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John McCallum puts Liberals on the defensive again with advice to China

Politics

Conservative Leader Andrew Scheer is crying foul over the latest comments by Ottawa's former ambassador to China, as the government tried to distance itself from those remarks.

Ex-ambassador does not speak for the government, Chrystia Freeland says

Following recent comments from John McCallum, Foreign Affairs Minister Chrystia Freeland says the former ambassador to China does not speak on the federal government's behalf.0:48

Conservative Leader Andrew Scheer is crying foul over the latest comments by Ottawa's former ambassador to China, as the government tries to distance itself from those remarks.

John McCallum, jettisoned as Liberal ambassador in January amid rising diplomatic tensions between Canada and China, cautioned Beijing in an interview not to further escalate the crisis ahead of the federal election in October.

"Anything that is more negative against Canada will help the Conservatives, [who] are much less friendly to China than the Liberals," McCallum was reported as saying to the South China Morning Post, in a story published Wednesday.

McCallum appeared to be speaking about the potential for more punitive measures that would affect Canadian exports. China has suspended imports of Canadian canola, pork and beef after the arrest of Huawei executive Meng Wanzhou in Vancouver in December at the behest of American officials.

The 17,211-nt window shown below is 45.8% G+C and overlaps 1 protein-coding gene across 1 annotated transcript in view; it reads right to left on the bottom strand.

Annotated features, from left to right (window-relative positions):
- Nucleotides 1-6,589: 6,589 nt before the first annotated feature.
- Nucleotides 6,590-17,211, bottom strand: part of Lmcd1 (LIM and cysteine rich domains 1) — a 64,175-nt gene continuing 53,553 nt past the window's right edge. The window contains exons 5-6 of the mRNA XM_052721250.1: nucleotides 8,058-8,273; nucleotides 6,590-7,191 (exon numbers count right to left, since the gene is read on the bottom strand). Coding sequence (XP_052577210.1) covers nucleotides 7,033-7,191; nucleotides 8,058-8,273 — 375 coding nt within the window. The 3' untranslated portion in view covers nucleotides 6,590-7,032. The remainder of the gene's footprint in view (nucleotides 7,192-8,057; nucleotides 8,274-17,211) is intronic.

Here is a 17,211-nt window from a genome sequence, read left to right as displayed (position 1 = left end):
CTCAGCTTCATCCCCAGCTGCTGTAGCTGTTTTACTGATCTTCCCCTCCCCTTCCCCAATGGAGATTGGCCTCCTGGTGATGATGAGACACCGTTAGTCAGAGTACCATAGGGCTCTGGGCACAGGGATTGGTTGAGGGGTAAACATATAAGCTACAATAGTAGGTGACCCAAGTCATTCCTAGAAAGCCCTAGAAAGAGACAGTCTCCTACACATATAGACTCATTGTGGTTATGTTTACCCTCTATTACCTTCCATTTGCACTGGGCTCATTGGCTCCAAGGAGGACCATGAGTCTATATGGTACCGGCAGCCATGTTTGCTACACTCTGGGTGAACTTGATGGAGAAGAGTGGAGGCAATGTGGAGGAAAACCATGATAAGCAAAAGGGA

"This problem will pass," McCallum was quoted as saying. "It's important for Canadian business people not just to come to China but to come often … especially when the going is tough."

McCallum was let go from his post after remarks he made regarding the high-profile Meng extradition case. The longtime Liberal publicly opined that Meng, daughter of the founder of the Chinese telecom giant, had a strong case in fighting extradition to the U.S.

Inviting China to interfere: Scheer

He also stated that any deal to spare Meng from prosecution in the U.S. should include the release of Michael Kovrig and Michael Spavor, Canadians detained in China.

Canadian Foreign Minister Chrystia Freeland took exception to her former colleague's comments Thursday while speaking to reporters at an event in London.

"Mr. McCallum does not speak in the name of the Canadian government," said Freeland. "I think it is inappropriate for any Canadian to be advising any foreign government in ways it ought or ought not to behave to secure any particular election outcome in Canada."

Scheer was unmoved by the fact that McCallum was no longer speaking in an official capacity.

"Justin Trudeau still has not disavowed John McCallum's invitation for the Chinese government to interfere in the upcoming election," the Conservative leader said in a social media post. "The only conclusion to come to is that electing Justin Trudeau would be good for China, but bad for Canada."

Credit belongs to : www.cbc.ca

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